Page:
Answers of John White, Author of the “Ancient History of the Maori.”
10. The pounamu was found in blocks in the rivers and creeks at the south end of the South Island. Some was also found in the creeks which run into the lakes of that part of New Zealand. Some was also found in the creeks and sounds in that part of the South Island.
13. Tradition says that a chief called Nga-hue was driven out of Hawaiki by Hine-tu-o-hoanga; that Nga-hue, after landing on various islands, at last arrived in New Zealand, and, having found the pounamu on the South Island of New Zealand, on his return to Hawaiki he took some pounamu with him, and with axes made from that greenstone some of the canoes were made which came over to these Islands with Kupe, Turi, Hotu-roa, Nga-toro-i-rangi, and others.
14. All that can be said on the question is answered in No. 13.
1, 2, and 15. The pounamu was broken as best they could break it into pieces when in boulders or large blocks, but it was not chipped— it was bruised to take any angle or point off. It was then rubbed into shape with a stone called mataihona, takiritane, hoanga, onetai, patutane, and ureonetea, with chips of kiripaka as a drill. These stones were called by different names in the localities (by the natives of the districts), in which they were obtained. In some instances a piece of pounamu would be found of a flat or slab shape. The mataihona was then used to cut a line on each side of the slab, and when the cut was sufficiently deep the slab was broken into pieces, thus cut into a rough form of a mere. The ureonetea, takiritane, patutane, and kiripaka were used as drills to cut holes in the pounamu to form a hei-tiki, and when the holes were made to form the arms and legs of the Tiki then the mataihona was used to form the Tiki. The drill used to make the hole in the mere was made with kiripaka and ureonetea. These were broken into spike-like shapes, and placed in the end of split wood [drill-spindle], and tied tightly, the upper end of this wood being placed in a block of timber placed in position to receive it [mouthpiece, or drill-cap]. Two stones [weights] were tied to the upper end of the drill [to steady it], the kiripaka or ureonetea being placed on the mere where the hole was to be made, and a string was wrapped round the drill above the stones [weights], and next to the block of wood [mouthpiece, or drill-cap]. These strings were pulled first one and then the other [the unwinding of one causing the other to wind round the spindle], thus giving a rotatory motion to the drill. A little of the pounded dust of the mataikina and water were put to the point of the drill at various times of the work. [Observe that Mr. White describes a piece of wood by way of a mouthpiece or drill-cap. He does not say whether it was held in the mouth or pressed down with the flat of the chin or the breast of the workman. Compare Mr. Wohlers's interesting description, and Note 3, post.]
3 and 7. These objects were not idols or gods, nor were they the portraits of ancestors, but, as the name implies, hei (for) -Tiki, or, for, or to be used as, Tiki, or to be like Tiki. The value or sacredness of these was derived from the fact of their having been worn or handled by the dead of past ages.
4 and 6. Some of the hei-tiki now seen are many hundred years old, others are of more modern date. The mode of making the hei-tiki in ancient times is that now practised.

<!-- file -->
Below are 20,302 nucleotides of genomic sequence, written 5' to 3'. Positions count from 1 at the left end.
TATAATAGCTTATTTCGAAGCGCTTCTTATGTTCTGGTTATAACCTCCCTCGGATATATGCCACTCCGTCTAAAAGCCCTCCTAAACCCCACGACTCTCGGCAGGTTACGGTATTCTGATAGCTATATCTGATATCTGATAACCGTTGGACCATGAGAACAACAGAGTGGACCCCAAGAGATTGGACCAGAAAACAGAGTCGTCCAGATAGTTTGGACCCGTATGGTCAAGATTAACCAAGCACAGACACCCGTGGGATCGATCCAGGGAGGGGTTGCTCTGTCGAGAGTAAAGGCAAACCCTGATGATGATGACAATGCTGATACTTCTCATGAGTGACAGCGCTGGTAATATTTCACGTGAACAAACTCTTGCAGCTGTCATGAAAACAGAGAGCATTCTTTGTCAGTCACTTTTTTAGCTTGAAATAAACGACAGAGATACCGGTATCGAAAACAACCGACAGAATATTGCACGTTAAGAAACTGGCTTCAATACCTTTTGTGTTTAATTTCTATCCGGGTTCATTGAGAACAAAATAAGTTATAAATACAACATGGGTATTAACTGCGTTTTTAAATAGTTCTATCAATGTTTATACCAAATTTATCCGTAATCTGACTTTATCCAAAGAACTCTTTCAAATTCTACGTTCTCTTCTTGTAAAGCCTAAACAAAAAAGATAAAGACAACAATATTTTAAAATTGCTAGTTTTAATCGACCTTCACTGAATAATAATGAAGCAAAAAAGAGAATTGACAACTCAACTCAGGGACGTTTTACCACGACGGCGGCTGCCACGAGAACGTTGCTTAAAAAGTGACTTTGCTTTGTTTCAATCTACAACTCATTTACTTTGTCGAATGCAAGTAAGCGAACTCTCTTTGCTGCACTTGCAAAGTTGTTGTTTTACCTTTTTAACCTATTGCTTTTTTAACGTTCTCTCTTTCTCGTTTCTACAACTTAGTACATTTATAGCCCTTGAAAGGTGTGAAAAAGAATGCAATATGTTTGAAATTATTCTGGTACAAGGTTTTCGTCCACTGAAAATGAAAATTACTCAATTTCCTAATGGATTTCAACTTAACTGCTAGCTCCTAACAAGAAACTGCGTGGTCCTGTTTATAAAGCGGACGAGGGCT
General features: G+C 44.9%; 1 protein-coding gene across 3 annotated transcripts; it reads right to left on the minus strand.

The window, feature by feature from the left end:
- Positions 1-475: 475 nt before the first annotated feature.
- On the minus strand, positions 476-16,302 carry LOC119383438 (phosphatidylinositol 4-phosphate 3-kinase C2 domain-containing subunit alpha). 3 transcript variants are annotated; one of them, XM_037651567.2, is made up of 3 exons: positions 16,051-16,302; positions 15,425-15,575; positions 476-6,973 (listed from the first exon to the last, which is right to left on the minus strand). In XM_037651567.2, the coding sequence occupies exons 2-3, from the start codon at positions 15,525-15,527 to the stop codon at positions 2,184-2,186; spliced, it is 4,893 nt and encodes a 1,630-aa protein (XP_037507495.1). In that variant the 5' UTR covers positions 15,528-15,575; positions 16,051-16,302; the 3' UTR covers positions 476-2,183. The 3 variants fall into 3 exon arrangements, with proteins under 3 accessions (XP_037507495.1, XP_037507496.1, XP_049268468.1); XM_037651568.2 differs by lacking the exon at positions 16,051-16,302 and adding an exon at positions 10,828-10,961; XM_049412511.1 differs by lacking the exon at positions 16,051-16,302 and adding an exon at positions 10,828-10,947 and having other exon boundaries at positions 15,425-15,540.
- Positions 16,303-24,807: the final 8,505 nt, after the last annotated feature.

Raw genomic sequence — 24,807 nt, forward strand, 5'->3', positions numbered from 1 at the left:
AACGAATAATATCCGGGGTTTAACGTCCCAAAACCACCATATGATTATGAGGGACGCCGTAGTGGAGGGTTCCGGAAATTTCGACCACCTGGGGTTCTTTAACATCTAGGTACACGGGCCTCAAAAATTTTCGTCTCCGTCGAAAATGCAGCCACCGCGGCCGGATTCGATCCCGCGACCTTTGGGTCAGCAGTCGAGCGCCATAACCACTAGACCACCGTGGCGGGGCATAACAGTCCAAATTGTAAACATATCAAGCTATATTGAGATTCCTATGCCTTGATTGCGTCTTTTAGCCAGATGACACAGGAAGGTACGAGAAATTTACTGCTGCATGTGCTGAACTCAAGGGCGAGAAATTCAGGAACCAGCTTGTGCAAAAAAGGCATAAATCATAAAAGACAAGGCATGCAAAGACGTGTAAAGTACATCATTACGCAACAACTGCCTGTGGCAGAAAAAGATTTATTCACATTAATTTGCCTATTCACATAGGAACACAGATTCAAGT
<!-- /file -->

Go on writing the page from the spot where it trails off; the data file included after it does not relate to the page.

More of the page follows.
5. They brought the knowledge with them.
8. Yes; toki (axes) and eardrops, as kurukuru kapeu, mako (of greenstone), kani (ring), porotti, and many others.
9. Many sorts of greenstone—namely, kahurangi, inanga, tangiwai,
totoweka, and fourteen others, all of which are grades less in value than the kahurangi. [I have never seen a list containing eighteen names, but I have seen some with some of the names I have collected repeated with qualifying adjectives to describe minor variations. There is one word here, totoweka, which would mean weka's blood, which does not occur in my other lists. It must be the variety with red streaks or spots.]
11. This is called totoweka [weka = the bird Ocydromus]. This, or something like it, is called inangatangiwai. [The rusty yellow-coloured nephrite for which Herr Fischer inquires is extremely rare. I have seen one piece that would answer this description. The expression inangatangiwai evidently indicates one of the numerous grades described in Answer 9, the names of two kinds being combined to describe it.]
12. “Te Wai Pounamu” is the correct name.
16. Yes, but it would fill a book of moderate size to give it. As I am bound to time in writing the Maori History I am compelled to give these answers in this very short way; but all these questions will be fully answered in the history now being compiled. [Mr. White's history had reached the completion of vol. v. when he died, and one volume has appeared since. A mass of MSS. was left, and it is to be hoped that this will some day see light. The published portion does not treat of greenstone save in the chapters incorporated from the Rev. Mr. Stack's writings, the substance of which I have incorporated in this paper.]
17. No; not in the first instance. His invasion was to obtain a home for himself and tribe, as he was being pressed by his enemies the Kahungunu, and being urged on also by his revenge for his relation Pehi.
18. Yes; but in the first instance all the wars undertaken by the natives of the North Island were for conquest of country, and consequent on their being driven out of their homes by fear of stronger enemies; but eventually it became a great point to obtain possession of a land in which the greenstone might be obtained.